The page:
Come Together: Surviving Sandy

Rachel Beach


by Noah Dillon

Beach_Rachel Beach, "Canary," 2011.

Rachel Beach, “Canary,” 2011. Screenprint and oil paint, plywood, reclaimed beams, 70 x 96 x 18″. Courtesy of the artist. Photo by Rachel Styer.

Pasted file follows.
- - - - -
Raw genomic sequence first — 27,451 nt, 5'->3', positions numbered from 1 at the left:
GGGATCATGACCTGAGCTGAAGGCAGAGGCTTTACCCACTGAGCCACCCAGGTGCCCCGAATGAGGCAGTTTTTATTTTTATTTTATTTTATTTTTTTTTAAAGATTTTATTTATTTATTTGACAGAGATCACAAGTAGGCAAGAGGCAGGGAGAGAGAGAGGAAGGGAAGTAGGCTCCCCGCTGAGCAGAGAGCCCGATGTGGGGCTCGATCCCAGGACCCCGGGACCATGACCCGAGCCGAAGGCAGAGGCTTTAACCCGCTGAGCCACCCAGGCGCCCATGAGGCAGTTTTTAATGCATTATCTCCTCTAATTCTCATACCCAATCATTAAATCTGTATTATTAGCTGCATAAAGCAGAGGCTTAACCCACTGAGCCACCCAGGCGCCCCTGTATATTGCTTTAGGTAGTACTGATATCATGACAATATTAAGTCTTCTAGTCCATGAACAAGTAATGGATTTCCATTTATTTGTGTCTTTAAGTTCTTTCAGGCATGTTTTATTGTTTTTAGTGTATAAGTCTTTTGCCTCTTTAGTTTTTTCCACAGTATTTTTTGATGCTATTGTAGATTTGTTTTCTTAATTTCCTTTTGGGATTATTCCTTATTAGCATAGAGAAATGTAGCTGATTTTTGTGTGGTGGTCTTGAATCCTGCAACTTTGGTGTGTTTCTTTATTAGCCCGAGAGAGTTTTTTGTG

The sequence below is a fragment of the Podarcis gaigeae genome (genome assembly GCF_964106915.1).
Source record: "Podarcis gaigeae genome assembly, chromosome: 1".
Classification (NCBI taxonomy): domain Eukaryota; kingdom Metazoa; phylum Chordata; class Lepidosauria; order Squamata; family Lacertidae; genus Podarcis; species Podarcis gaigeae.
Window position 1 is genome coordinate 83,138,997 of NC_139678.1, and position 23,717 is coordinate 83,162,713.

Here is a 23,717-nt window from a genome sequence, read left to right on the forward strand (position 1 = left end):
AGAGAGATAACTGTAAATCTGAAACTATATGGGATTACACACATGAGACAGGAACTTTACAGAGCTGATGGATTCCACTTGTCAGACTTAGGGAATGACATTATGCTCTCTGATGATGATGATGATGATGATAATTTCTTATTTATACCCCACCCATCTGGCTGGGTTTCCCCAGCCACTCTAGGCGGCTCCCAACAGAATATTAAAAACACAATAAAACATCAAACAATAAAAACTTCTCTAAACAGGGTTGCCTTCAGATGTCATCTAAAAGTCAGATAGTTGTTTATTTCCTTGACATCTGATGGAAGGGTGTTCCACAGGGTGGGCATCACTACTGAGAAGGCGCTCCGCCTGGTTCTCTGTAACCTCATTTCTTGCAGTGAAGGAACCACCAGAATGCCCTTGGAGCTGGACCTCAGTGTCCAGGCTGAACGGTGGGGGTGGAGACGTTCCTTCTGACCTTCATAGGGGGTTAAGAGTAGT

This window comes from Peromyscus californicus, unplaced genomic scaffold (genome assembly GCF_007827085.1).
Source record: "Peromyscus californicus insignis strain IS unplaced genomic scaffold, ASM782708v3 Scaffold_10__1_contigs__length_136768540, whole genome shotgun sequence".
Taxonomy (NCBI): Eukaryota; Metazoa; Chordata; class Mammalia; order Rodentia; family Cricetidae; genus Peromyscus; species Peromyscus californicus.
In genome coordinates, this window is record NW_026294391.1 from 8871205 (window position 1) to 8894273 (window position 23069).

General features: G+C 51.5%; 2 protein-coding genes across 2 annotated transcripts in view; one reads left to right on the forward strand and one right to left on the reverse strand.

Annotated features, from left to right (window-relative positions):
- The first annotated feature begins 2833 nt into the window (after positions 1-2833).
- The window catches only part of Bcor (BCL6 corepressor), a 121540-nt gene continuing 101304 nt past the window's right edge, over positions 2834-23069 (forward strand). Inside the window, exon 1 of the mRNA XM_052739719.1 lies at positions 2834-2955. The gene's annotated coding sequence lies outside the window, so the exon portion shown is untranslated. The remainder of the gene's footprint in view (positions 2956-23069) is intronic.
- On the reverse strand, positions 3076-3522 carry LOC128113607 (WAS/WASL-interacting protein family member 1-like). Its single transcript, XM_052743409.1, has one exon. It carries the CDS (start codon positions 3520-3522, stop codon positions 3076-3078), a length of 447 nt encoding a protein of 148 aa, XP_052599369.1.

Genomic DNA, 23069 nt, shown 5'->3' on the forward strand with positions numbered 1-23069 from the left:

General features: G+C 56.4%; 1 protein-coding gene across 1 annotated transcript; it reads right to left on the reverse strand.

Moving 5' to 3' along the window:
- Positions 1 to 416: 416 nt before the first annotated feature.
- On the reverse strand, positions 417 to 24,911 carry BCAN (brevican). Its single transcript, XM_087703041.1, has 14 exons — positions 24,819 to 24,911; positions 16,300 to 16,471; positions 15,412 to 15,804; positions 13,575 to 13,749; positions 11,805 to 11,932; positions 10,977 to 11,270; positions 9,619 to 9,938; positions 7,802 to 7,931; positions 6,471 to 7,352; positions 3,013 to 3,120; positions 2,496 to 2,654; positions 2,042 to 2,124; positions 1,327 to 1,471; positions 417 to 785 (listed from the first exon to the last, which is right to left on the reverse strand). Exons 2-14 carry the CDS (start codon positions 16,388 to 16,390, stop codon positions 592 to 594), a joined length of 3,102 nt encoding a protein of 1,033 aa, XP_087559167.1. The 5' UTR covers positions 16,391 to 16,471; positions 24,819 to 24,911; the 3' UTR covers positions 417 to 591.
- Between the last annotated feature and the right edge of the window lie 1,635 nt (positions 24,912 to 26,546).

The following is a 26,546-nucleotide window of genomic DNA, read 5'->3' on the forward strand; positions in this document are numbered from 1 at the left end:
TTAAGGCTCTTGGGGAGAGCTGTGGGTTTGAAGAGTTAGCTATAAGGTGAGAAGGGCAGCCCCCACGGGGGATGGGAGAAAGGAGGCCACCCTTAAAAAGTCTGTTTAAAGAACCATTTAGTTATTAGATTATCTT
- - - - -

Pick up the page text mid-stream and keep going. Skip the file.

Unlike most barricades, Rachel Beach’s toll-gate-like structure is an invitation, rather than a barrier. Like much of her work, it comes to us as much as a painting as it does a sculpture: a zig-zagging base snakes upward in lusty gamboge, a charcoal beam rises vertically to support a horizontal arm tattooed with black <s and >s. Polychrome sculpture has had a rough time in the contemporary Western arts. We want to deny the bright colors applied by Greeks and Romans to their beautifully blank marbles. Beach’s probable predecessors and inspirations—such as Tony Smith, Joel Shapiro, and Mark Di Suvero—used color rather sparingly, monochromatically, or not at all. Another progenitor, David Smith, had paint stripped from some of his sculptures by a thoroughly fucked-up estate executor under the guidance of Clement Greenberg. Women, perhaps because their visibility in the art world is already horrifically low, can sometimes get away with more. Anne Truitt’s polychrome totems come to mind, as do Elizabeth Murray’s shaped canvases, or more recently Davina Semo’s spray-painted concrete monoliths, all of which also skirt a line between two- and three-dimensional art. It’s unfortunate that Beach’s work is so exceptionally unique in this regard. In other words, that formalist sculpture is still apparently fenced in by ingrained codes of decorum and color, and that gender can be seen threaded through those two concerns. Before even considering the implications of power and the way that her piece directs a body’s movement down the hallway, past tapestry paintings and sculptures on a wall, one first still has to bound over the twin hurdles of sex and sculptural dogma. You see? A barrier is an invitation for us to break it.